World Chess Championship: Carlsen and Nepomniachtchi Place Fifth

The fifth world championship match between Norway’s Magnus Carlsen and Russia’s Ian Nepomniachtchi, played in Dubai on Wednesday, ended as the top four did. With the draw.

While games so far have brought in a Carlsen pawn sacrifice and a few minor complications and blunders to excite hard-core enthusiasts, they haven’t come close to providing what more casual observers usually enjoy seeing at sporting events: a winner.

“It’s becoming more and more clear that we’re both going to be tough to handle,” Carlsen said after the game.

not unusual there are many draws at major chess events. In the previous championship in 2018, USA’s Carlsen and Fabiano Caruana drew 12 times before Carlsen defended his title in tiebreak games.

But all these giveaways can be a turning point for casual and even serious fans who want to see someone win. Even Carlsen criticized the format of the match.

Carlsen, 31, is considered the greatest chess player at least since Garry Kasparov, and perhaps the greatest of all time. He became world champion in 2013 at the age of 22 and successfully defended three times since that time.

The game has changed dramatically since Bobby Fischer and Boris Spassky wowed audiences around the world in Reykjavik in 1972. The IBM computer Deep Blue was the first computer to achieve the superhuman machine breakthrough, defeating Kasparov in 1997. any human player.

Of course, players in world championships are not allowed to use computers during the match, but they will come up with opening tactics and analyze each other’s games on computers before and after the matches.

Live commentators also have the advantage of appearing smart by saying something like “Bb3 is the best move here,” knowing that the computer that tells them this is more likely than world championship contenders to be right.

Sport also became more lucrative, at least at the top. The winner of the match will receive $1.2 million, and the loser will receive $800,000. In comparison, Fischer and Spassky played a total of $150,000. Carlsen also Started a $100 million business, Play Magnus with online gaming and teaching.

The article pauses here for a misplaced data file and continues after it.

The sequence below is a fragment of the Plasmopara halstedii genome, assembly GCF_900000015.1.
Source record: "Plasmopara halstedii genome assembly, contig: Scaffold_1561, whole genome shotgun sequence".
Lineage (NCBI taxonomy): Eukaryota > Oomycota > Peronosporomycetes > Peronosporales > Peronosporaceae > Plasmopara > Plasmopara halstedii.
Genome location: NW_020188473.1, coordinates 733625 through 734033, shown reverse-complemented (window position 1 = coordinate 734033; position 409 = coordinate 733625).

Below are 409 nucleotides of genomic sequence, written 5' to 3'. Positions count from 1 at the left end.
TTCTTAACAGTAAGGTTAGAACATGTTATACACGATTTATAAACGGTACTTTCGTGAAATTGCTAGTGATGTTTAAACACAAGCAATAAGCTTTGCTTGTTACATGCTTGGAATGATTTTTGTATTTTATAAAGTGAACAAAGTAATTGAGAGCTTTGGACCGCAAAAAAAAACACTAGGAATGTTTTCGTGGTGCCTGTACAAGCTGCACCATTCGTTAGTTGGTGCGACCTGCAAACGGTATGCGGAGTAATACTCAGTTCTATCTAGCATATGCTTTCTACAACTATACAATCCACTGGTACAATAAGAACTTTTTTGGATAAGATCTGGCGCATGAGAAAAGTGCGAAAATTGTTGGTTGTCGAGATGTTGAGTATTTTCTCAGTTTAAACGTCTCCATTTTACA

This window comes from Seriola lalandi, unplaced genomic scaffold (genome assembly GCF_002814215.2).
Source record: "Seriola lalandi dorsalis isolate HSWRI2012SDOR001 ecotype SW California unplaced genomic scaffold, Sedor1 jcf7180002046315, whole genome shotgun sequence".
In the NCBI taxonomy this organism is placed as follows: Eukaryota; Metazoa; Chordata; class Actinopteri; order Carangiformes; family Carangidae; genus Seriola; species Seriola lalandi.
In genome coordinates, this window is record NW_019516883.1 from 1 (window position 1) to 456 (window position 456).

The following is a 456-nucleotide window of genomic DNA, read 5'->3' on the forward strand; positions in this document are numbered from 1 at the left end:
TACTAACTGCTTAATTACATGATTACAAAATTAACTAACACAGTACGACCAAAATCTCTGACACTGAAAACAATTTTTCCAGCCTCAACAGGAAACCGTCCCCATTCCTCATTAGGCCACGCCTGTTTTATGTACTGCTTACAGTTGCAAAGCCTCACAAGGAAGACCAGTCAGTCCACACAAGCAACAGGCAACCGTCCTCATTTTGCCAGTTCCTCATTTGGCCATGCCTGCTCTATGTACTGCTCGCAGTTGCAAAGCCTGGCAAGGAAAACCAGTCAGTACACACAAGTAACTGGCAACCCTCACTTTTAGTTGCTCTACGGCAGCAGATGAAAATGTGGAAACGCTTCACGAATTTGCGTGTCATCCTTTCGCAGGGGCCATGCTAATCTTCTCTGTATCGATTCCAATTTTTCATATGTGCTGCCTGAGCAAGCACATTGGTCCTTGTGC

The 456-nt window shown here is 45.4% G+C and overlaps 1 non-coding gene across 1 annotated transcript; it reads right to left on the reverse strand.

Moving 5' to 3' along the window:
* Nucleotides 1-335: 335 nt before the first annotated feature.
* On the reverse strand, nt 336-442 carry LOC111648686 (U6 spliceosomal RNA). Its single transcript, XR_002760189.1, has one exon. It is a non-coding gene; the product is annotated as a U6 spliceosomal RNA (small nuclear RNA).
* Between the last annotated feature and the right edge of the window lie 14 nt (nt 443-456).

The normally honorable sport had a brief appeal during the opening game this year. The flag unfurled by 31-year-old Nepomniachtchi read “Russian Chess Federation”. But the World Anti-Doping Agency stepped in and insisted that the word “Russia” could not appear due to Russia’s two-year ban on state-sanctioned athletic doping. Instead the flag was changed to “CFR”.

The first 14 games of this match are played at the glorious pace associated with chess: Players are given two hours for the first 40 moves. The dominance of draws makes it quite possible that the match will end with the 14th. Carlsen criticized the long format and encouraged faster games, while Nepomniachtchi supported it more.

Asked about the format on Tuesday, Carlsen said“There is a saying that you should not say anything if you have nothing nice to say, so I will refer to that special word right here.”

If each player wins an equal number of times – or all 14 games end in a draw – the match will move to faster games and someone is much more likely to win in those games.

First, they will play four games of 25 minutes each. If they’re still tied, they’ll move on to five-minute games.

If the tie is still not broken, the game of sudden death is played. The player on the white pieces will receive five minutes, and the black pieces four minutes. If this game also ends in a draw, black will be declared the winner.

If Carlsen accepts Nepomniachtchi—one of the 3-5 favorites to do so—a future contender could be Alireza Firouzja, the great Iranian-born 18-year-old who climbed into the world top 10 and created some new stuff. From the same buzz that Carlsen had when he was younger.

Fans can’t wait to see a Carlsen-Firouzja match. And they’ll probably like it better when some games end with a winner.

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